Friday 31 May 2019

A portable Portable Wargame board?

Way back, when I first began to play around with the ideas that evolved into the PORTABLE WARGAME, I used a chessboard as my playing surface. In fact, it was rescuing the chessboard from being thrown away that first gave me the idea for using an 8 x 8 squared grid as the basis of a portable wargame.

Since then I have used all sorts of different grids for my PORTABLE WARGAMES, including vinyl plastic chessboards, squared grids marked on green and beige felt cloths, and hexed grids that used Heroscape and Hexion II hexes. I've enjoyed using all of them ... but I still hanker after the simplicity of my earliest 8 x 8 squared grid. The only problem is that a chessboard large enough to use for a portable edition of my PORTABLE WARGAME really isn't portable!

However, I may have found an answer!

Looking through the online Warbases catalogue for some suitable pieces of laser cut MDF for use as a city baseboard for my recent 'Carry On up the Nile!' project, I came across a four-part MDF board that they manufacture for use with JUGULA, a game of gladiatorial combat.

The actual description on the website is as follows:
This arena measures approximately 380mm square. The individual squares etched on the board are 40mm square. ... The board will break down to four parts each measuring approximately 230mm x 150mm for ease of transportation and storage.
I ordered one, and it arrived (along with my potential city baseboards) within a matter of a few days. I was so impressed that I contacted Warbases to see if they could make me something similar but with 50mm squares ... and they say that they can! They have quoted me a very reasonable price for this 'one-off', and are in the process of manufacturing it for me. (The service from Warbases has been second to none, and I thoroughly recommend them.)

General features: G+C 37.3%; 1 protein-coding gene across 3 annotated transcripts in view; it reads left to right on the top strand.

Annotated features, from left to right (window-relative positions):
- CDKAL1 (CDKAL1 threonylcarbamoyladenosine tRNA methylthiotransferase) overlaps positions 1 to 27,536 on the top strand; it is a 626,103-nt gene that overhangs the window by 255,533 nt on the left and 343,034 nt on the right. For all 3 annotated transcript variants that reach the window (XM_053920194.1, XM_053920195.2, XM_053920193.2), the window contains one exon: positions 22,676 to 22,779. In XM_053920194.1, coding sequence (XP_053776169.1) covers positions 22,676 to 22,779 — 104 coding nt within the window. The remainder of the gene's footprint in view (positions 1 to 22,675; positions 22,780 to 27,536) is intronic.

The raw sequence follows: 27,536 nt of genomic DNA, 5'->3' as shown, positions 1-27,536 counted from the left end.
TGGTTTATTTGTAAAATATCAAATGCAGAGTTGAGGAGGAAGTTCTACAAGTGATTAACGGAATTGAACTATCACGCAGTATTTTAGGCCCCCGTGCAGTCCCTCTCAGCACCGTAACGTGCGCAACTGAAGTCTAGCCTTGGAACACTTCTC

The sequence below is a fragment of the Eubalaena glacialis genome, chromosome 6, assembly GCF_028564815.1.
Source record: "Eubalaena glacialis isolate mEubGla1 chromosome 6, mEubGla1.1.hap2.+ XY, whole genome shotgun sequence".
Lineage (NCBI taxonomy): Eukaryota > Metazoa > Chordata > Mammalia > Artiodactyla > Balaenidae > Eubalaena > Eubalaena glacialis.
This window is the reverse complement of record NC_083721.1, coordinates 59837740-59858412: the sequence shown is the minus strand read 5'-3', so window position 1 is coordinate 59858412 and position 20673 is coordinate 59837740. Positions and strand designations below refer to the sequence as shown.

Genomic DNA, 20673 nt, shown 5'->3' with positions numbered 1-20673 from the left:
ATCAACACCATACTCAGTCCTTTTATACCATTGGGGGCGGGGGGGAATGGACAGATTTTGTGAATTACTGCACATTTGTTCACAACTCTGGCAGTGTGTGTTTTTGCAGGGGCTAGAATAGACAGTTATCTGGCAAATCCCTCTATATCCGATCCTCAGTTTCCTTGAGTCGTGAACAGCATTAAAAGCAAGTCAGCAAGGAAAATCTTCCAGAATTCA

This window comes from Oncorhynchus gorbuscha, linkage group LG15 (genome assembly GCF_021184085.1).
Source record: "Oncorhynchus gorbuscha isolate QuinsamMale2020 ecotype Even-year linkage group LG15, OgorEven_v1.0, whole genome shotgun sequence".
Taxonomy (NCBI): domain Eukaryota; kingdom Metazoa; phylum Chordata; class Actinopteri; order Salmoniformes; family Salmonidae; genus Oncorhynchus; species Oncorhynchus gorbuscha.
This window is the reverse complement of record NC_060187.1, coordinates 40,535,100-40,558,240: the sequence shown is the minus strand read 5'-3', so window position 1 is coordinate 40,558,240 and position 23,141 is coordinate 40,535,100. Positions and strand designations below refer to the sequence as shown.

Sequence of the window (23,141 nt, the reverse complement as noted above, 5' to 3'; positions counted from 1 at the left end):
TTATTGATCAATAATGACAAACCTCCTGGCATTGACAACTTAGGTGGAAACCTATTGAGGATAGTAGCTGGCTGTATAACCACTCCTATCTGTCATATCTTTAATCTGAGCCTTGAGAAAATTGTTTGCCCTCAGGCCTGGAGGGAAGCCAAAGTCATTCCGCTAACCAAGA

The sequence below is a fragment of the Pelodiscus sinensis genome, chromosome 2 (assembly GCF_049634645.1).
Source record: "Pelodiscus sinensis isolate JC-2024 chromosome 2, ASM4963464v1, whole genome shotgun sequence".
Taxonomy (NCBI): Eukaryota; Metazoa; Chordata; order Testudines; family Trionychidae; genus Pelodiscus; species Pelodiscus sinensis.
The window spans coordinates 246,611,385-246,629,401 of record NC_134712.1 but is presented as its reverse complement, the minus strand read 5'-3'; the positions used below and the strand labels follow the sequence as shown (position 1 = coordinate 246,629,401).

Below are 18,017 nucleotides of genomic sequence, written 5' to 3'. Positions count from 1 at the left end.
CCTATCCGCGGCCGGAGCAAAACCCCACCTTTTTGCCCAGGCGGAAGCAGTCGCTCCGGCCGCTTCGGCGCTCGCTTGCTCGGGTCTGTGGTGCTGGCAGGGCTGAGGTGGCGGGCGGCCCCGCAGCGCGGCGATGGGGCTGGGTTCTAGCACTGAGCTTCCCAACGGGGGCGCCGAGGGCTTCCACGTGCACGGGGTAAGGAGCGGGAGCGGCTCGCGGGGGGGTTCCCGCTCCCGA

With luck, the board they are making will be delivered within the week, and when it is, I'll do all that I can to see if I can stage a quick game on it to assess its potential to be a proper portable board for my PORTABLE WARGAME.

Please note that the photograph featured above is © Warbases, and the game named JUGULA is © Gripping Beast.

Thursday 30 May 2019

Making the terrain boards for 'Carry On up the Nile!' (6)

Once the buildings and city baseboard were complete, all that remained was for everything (including the city's wall sections) to be given two coats of PVA glue to seal the surface of the wood ... and then they could be painted.

I chose to paint the buildings and the walls white, the doors Humbrol Matt Earth Brown, and the windows Payne's Grey. (I chose Payne's Grey, which is a very, very dark grey because when seen from a distance, windows look dark grey rather than black or blue.)

The city baseboard was painted Yellow Ochre to match the terrain boards, as was the parade ground area inside Fort Omdurman and the bases of the walls.

Fort Omdurman

Khartoum's defensive wall

The city's defensive wall is made from three separate sections that are connected by simple dovetail joints.

The city of Khartoum

The painted individual buildings.
The painted city baseboard.
The city, with the buildings kept in place by their locating lugs.

The completed terrain for 'Carry On up the Nile!'

The terrain is by no means perfect, but as the saying goes 'it will do for government work'. If I was going to reuse it many times, I would replace the terrain boards with something more substantial, but as I suspect that the game will only have one outing, I see no point in doing so. As to the city ... well I have already had a couple of ideas as to how that might be reused ...

Wednesday 29 May 2019

Two-dimensional buildings for wargames

Recently, one of my regular blog readers – Mike Hall – made the following comment with regard to my MAKING THE TERRAIN BOARDS FOR 'CARRY ON UP THE NILE!' (5) blog post:
You may recall that I was looking for another picture of the Great Wall of Morobad. So far, I've had no success but did find some pictures of a Joe Morschauser gridded wargame battle which looks like it would fit right into your 'Carry On Up the Nile!' scenario. What intrigued me were the flat buildings which, since they stood on the grid lines, took no space away from the figures. Quite different from your new structures but I wonder whether you have ever considered or indeed tried Joe's approach?
In fact, some years ago (2014 to be exact) I did conduct some experiments with constructing some semi-two-dimensional buildings for use in wargame.

The first looked like this*:

I was quite satisfied with this 'proof of concept', and added another building to see how several semi-two-dimensional buildings would look when used in conjunction.

I then tried building a much more imposing structure that could serve as a more important building, such as a town hall, hotel, or government building.

At this point, Sue and I went on a cruise, and when I came back, I moved onto another project and never took this idea to fruition.

Chris Kemp – who writes the NOT QUITE MECHANISED blog – did pick the idea up, and used it to create cities for his ongoing Eastern Front campaign.

Chris Kemp's model of Moscow, which used a combination of two- and three-dimensional buildings. This photograph is © Chris Kemp.